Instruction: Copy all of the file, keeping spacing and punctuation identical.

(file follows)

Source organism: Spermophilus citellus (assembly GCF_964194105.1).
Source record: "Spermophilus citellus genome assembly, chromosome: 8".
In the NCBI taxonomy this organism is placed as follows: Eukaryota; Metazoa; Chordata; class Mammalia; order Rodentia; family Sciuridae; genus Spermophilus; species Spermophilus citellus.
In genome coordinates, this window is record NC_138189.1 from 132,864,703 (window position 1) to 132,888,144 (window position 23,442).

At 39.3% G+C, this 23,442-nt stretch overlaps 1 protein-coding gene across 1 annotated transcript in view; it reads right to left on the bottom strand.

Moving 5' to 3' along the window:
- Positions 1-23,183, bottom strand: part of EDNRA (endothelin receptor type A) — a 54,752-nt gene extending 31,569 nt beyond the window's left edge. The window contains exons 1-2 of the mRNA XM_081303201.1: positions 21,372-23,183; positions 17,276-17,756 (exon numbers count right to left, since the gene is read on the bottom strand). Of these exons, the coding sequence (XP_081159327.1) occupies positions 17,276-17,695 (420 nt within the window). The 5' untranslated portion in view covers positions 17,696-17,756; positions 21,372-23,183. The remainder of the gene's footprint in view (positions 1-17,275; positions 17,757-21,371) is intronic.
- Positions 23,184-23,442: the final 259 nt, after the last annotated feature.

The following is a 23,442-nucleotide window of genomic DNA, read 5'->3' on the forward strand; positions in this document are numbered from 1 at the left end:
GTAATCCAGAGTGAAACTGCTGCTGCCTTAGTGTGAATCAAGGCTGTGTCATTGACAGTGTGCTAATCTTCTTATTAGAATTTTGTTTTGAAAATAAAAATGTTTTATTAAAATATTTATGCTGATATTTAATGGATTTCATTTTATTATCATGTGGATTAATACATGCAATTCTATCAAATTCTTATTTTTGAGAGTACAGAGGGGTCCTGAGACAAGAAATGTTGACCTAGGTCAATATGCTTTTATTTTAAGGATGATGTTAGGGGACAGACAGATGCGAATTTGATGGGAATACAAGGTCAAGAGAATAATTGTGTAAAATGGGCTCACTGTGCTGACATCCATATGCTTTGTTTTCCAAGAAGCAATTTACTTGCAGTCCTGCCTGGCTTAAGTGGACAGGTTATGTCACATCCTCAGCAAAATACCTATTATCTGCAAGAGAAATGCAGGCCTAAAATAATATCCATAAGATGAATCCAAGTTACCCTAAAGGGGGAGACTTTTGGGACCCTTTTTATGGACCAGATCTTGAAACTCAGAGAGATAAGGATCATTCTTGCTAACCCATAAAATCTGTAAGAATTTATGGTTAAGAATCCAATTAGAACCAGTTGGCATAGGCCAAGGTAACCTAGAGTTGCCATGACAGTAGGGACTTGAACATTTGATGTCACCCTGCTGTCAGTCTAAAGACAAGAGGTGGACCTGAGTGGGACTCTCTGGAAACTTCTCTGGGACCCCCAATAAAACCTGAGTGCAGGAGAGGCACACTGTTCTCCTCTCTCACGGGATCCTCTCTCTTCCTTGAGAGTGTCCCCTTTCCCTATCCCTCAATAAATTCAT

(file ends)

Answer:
Source organism: Spermophilus citellus (assembly GCF_964194105.1).
Source record: "Spermophilus citellus genome assembly, chromosome: 8".
In the NCBI taxonomy this organism is placed as follows: Eukaryota; Metazoa; Chordata; class Mammalia; order Rodentia; family Sciuridae; genus Spermophilus; species Spermophilus citellus.
In genome coordinates, this window is record NC_138189.1 from 132,864,703 (window position 1) to 132,888,144 (window position 23,442).

At 39.3% G+C, this 23,442-nt stretch overlaps 1 protein-coding gene across 1 annotated transcript in view; it reads right to left on the bottom strand.

Moving 5' to 3' along the window:
- Positions 1-23,183, bottom strand: part of EDNRA (endothelin receptor type A) — a 54,752-nt gene extending 31,569 nt beyond the window's left edge. The window contains exons 1-2 of the mRNA XM_081303201.1: positions 21,372-23,183; positions 17,276-17,756 (exon numbers count right to left, since the gene is read on the bottom strand). Of these exons, the coding sequence (XP_081159327.1) occupies positions 17,276-17,695 (420 nt within the window). The 5' untranslated portion in view covers positions 17,696-17,756; positions 21,372-23,183. The remainder of the gene's footprint in view (positions 1-17,275; positions 17,757-21,371) is intronic.
- Positions 23,184-23,442: the final 259 nt, after the last annotated feature.

The following is a 23,442-nucleotide window of genomic DNA, read 5'->3' on the forward strand; positions in this document are numbered from 1 at the left end:
GTAATCCAGAGTGAAACTGCTGCTGCCTTAGTGTGAATCAAGGCTGTGTCATTGACAGTGTGCTAATCTTCTTATTAGAATTTTGTTTTGAAAATAAAAATGTTTTATTAAAATATTTATGCTGATATTTAATGGATTTCATTTTATTATCATGTGGATTAATACATGCAATTCTATCAAATTCTTATTTTTGAGAGTACAGAGGGGTCCTGAGACAAGAAATGTTGACCTAGGTCAATATGCTTTTATTTTAAGGATGATGTTAGGGGACAGACAGATGCGAATTTGATGGGAATACAAGGTCAAGAGAATAATTGTGTAAAATGGGCTCACTGTGCTGACATCCATATGCTTTGTTTTCCAAGAAGCAATTTACTTGCAGTCCTGCCTGGCTTAAGTGGACAGGTTATGTCACATCCTCAGCAAAATACCTATTATCTGCAAGAGAAATGCAGGCCTAAAATAATATCCATAAGATGAATCCAAGTTACCCTAAAGGGGGAGACTTTTGGGACCCTTTTTATGGACCAGATCTTGAAACTCAGAGAGATAAGGATCATTCTTGCTAACCCATAAAATCTGTAAGAATTTATGGTTAAGAATCCAATTAGAACCAGTTGGCATAGGCCAAGGTAACCTAGAGTTGCCATGACAGTAGGGACTTGAACATTTGATGTCACCCTGCTGTCAGTCTAAAGACAAGAGGTGGACCTGAGTGGGACTCTCTGGAAACTTCTCTGGGACCCCCAATAAAACCTGAGTGCAGGAGAGGCACACTGTTCTCCTCTCTCACGGGATCCTCTCTCTTCCTTGAGAGTGTCCCCTTTCCCTATCCCTCAATAAATTCAT